The IT source said there is an ongoing process of banks decommissioning and replacing systems to reduce maintenance costs and simplify their estates. “It costs quite a lot to get rid of a system because you can't just ignore it; it's more like demolishing a building without damaging the buildings (systems) next door.”

He said it is difficult for IT departments to make a business case for deleting a system when the break-even against maintenance cost savings is years away. “You can imagine what the reaction is in these cost-pressured times. Tough sell,” he added. 

The source, who wanted to remain anonymous, said the sheer size of the banks and their global interconnectivity means there is a highly complex IT infrastructure underpinning their operations. “When you operate in 50 countries, you may have 50 flavours of a system to cope with local laws, regulations and languages,” he said. “Multiply that by a few thousand systems per bank and then by the number of banks. Simplification on an industry scale may need close collaboration between firms, governments and regulators, which is unlikely to happen unless it is forced upon them.”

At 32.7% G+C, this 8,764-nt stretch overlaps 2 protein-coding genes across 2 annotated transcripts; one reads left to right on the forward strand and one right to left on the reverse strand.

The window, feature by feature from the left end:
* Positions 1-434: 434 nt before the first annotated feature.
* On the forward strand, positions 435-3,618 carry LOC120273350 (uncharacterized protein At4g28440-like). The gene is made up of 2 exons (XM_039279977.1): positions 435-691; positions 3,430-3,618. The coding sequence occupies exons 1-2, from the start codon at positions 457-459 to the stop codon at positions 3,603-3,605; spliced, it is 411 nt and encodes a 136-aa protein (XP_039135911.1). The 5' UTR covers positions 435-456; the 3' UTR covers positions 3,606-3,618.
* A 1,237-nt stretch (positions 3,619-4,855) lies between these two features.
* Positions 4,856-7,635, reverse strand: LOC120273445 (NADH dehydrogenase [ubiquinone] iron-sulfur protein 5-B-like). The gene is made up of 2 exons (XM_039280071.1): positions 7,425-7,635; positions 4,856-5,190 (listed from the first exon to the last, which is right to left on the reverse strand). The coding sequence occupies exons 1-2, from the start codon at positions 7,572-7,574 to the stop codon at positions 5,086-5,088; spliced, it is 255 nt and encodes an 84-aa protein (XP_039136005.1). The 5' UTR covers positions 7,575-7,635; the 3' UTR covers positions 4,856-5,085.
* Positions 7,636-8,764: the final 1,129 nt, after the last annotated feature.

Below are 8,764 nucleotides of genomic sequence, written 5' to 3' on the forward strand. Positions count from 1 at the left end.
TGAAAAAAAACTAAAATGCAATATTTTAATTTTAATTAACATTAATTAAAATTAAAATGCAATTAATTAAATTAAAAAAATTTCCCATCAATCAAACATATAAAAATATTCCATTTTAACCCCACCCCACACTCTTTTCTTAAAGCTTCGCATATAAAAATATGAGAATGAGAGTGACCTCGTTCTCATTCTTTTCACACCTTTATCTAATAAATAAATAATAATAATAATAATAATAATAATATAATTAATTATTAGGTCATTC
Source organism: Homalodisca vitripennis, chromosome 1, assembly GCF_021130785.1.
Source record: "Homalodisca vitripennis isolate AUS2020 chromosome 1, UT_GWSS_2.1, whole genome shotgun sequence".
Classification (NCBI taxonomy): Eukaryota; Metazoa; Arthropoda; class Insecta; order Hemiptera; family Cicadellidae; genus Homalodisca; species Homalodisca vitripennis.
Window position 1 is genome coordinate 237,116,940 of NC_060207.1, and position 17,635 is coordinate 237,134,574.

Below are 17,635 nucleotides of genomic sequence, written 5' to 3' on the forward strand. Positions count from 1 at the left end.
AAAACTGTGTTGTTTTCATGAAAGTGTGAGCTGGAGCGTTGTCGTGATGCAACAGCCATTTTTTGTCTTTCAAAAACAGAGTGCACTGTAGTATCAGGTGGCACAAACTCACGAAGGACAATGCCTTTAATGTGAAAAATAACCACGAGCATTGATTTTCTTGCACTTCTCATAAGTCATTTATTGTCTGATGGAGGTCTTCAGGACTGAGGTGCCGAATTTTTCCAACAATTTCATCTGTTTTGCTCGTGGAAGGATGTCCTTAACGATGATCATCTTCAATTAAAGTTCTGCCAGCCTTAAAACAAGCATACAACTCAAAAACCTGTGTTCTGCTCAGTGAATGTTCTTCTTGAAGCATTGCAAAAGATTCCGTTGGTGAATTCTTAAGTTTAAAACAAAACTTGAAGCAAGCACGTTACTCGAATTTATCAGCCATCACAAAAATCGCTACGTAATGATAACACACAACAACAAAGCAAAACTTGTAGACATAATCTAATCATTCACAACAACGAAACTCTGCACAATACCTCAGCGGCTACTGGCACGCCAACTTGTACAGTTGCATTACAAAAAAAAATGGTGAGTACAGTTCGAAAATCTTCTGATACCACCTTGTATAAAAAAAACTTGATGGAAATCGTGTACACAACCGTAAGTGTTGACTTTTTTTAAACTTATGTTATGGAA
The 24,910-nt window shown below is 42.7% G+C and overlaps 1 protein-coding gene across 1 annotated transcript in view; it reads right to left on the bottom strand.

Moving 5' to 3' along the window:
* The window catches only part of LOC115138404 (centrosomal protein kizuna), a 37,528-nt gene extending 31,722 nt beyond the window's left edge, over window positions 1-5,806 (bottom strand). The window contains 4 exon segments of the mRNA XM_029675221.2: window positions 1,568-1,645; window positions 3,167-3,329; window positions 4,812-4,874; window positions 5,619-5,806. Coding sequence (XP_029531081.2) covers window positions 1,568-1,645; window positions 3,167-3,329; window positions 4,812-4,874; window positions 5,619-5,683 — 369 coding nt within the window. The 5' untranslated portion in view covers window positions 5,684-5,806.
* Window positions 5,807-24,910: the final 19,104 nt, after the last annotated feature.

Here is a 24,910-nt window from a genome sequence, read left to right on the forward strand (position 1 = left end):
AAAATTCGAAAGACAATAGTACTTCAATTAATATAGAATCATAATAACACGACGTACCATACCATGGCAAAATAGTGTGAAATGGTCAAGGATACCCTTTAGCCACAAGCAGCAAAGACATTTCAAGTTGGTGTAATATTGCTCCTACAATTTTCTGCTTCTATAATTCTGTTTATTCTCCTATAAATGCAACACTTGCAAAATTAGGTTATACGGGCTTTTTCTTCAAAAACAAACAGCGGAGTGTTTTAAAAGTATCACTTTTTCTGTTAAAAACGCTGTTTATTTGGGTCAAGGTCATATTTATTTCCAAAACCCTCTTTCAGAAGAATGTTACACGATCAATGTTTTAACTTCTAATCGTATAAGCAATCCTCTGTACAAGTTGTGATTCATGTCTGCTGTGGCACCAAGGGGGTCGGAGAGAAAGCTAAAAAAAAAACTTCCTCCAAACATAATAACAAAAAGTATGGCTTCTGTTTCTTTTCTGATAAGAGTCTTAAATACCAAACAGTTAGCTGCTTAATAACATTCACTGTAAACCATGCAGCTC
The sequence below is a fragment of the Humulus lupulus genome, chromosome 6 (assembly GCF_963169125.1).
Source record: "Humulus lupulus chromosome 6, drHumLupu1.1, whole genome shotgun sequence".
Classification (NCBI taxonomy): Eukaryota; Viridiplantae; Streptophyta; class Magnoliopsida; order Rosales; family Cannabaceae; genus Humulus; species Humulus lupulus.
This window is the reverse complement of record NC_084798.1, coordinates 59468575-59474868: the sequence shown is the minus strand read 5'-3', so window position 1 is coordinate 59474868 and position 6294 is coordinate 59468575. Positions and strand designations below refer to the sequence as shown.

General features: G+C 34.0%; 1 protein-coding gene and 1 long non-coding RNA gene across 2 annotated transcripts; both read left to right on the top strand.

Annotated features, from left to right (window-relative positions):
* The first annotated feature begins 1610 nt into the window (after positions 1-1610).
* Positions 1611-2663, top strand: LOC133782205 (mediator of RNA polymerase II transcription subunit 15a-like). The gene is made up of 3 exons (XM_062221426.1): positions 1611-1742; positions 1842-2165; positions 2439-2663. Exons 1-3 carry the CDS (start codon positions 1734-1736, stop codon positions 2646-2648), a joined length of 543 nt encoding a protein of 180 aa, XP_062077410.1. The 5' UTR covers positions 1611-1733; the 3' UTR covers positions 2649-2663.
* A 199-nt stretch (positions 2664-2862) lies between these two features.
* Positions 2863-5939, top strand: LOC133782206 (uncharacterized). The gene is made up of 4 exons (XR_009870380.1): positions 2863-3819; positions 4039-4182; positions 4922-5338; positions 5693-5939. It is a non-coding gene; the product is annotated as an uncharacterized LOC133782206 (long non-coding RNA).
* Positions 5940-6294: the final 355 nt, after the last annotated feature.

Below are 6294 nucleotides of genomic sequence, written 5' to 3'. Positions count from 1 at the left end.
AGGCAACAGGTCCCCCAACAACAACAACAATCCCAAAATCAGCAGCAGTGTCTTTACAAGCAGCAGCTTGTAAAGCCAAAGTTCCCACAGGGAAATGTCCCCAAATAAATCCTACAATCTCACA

The source added that mainframe systems are still doing the job. They were written in an era “when quality was genuine, not just aspirational”, he said. Mainframe environments tend to be better managed and controlled than other platforms, the source added.

Splitting the systems

Jean Louis Bravard, former global CIO at JP Morgan and senior adviser in the IT services sector, said banks could start by splitting core banking systems and payment systems. “In both cases, the challenge is that you cannot stop the machine, and building new solutions will cost huge sums of money,” he said. “Typically, banks have neither the time nor the budget to build/replace, so they maintain what is increasingly unmaintainable and the regulator has so far never been capable of crying wolf.”

Bravard cited Santander’s Partenon system as an example of how to replace core banking systems. The Spanish banking giant has acquired numerous other banks and moved them onto its in-house core banking system.

“But that has been painful and I seem to believe that moving that into the UK is not easy,” he said.  

Bravard said there are off-the-shelf core banking systems, but they have limits and could introduce further risks. “Each bank is so different that the package would only be a start-up kit and any later deployment would annihilate the value of a 'package' while incorporating risk from any supplier,” he said.